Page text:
Townes views this past season as a breaking point in her life, and she solidifies those feelings on “The Break.” “It definitely feels like a thematic anchor for the new songs because it’s like being able to let something come apart and break,” she says. “I’m obsessed with the Leonard Cohen quote that talks about how 'there’s a crack in everything, that’s how the light gets in.’ We don’t only get to have the highs and be in the sunlight. The reason we feel hope when we look at a sunrise is because it’s lifting the darkness. A promise that it will continue to rise and fall. This past year of reflection and just sort of looking around at the world and myself and thinking about what I want to say in this new music, it felt like that quote was a really important part of it and this song was always one that I wanted to be able to share. I love getting to sing this song. It’s got such an energy to it. I’m really excited to play it live.”
“The Last Time” was inspired by a conversation with her aunt. “We were talking about how her youngest, my cousin, started driving himself to school,” Townes recalls. “He’s 16 and she was like, ‘I just can’t believe it. It hit me that I don’t really remember what the last day was that I dropped him off because he just started driving and I didn’t recognize it as a thing.’ The conversation really got my wheels turning, thinking about it and now this song has taken on a different meaning for me this past year. I’ve been worrying about my family and thinking about how so many people around the world have lost loved ones. It was a reminder that time is not promised, and this past year has been like ‘Wow! We really have to make every single minute that we’re given count.’”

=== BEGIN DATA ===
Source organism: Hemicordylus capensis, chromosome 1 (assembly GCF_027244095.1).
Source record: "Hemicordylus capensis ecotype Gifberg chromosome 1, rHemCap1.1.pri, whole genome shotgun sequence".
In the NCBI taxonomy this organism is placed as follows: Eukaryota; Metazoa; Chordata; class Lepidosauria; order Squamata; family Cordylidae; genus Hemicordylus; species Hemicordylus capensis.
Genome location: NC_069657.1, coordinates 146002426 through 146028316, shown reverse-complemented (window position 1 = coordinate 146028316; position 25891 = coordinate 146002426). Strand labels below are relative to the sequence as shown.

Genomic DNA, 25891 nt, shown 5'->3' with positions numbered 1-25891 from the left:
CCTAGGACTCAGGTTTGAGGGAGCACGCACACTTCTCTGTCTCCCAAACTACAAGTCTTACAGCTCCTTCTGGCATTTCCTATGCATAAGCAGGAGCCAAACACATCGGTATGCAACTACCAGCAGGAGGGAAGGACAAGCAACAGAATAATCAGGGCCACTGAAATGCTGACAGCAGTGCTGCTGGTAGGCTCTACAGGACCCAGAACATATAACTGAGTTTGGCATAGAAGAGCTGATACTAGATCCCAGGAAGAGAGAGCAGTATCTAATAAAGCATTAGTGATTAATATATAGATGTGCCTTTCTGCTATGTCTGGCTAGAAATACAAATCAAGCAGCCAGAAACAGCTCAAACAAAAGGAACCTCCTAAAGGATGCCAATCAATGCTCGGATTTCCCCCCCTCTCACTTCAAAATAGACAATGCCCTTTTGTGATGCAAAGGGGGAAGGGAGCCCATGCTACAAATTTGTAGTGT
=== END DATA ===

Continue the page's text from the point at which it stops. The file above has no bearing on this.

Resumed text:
Townes’ sweet, hopeful voice is particularly vulnerable on “When’s It Gonna Happen to Me.” “This song terrifies me because it feels extremely true and personal,” Townes says of sharing the confessional song. “To continue being honest and sharing this truth is something I haven’t really been comfortable talking about up to this point, but music is my safe place and I want to be the room I can bring any emotion to and know the door is always wide open in acceptance of whatever that might be.” Townes continues, “Society tells us what our picture should look like. Every fairytale we read growing up, every movie we watch all form this idea in our minds of what our life should be. I’ve never been in the kind of love those pictures paint and I’m learning that I’d rather paint my own picture. Life is so much bigger than the frame we try to stick it in.”
“It’s definitely coming from the raw place that I’m at and this one really does scare me the most,” she sighs. “I like imagining a heart like a house and you’re walking through all the different rooms. This one is a scary room to me. I really do want to crack the door open and let some light in. Hopefully when people hear it, they’ll imagine the same door opening a little bit for themselves too.”
As the world slowly returns to normal, Townes is excited about returning to the stage and reconnecting with audiences. “I couldn’t be more excited to start this adventure and to get to share these songs,” she says. “I’m feeling so thrilled for this new chapter and can’t wait to get out on the road. It does feel like kind of turning the next page. I hope people feel the way it’s a bit more personal, and feel the invitation for it to become more personal to them too. Thinking about somebody out there listening, and feeling like they aren’t alone, is always at the front of my heart when creating music. It’s what matters the most to me.”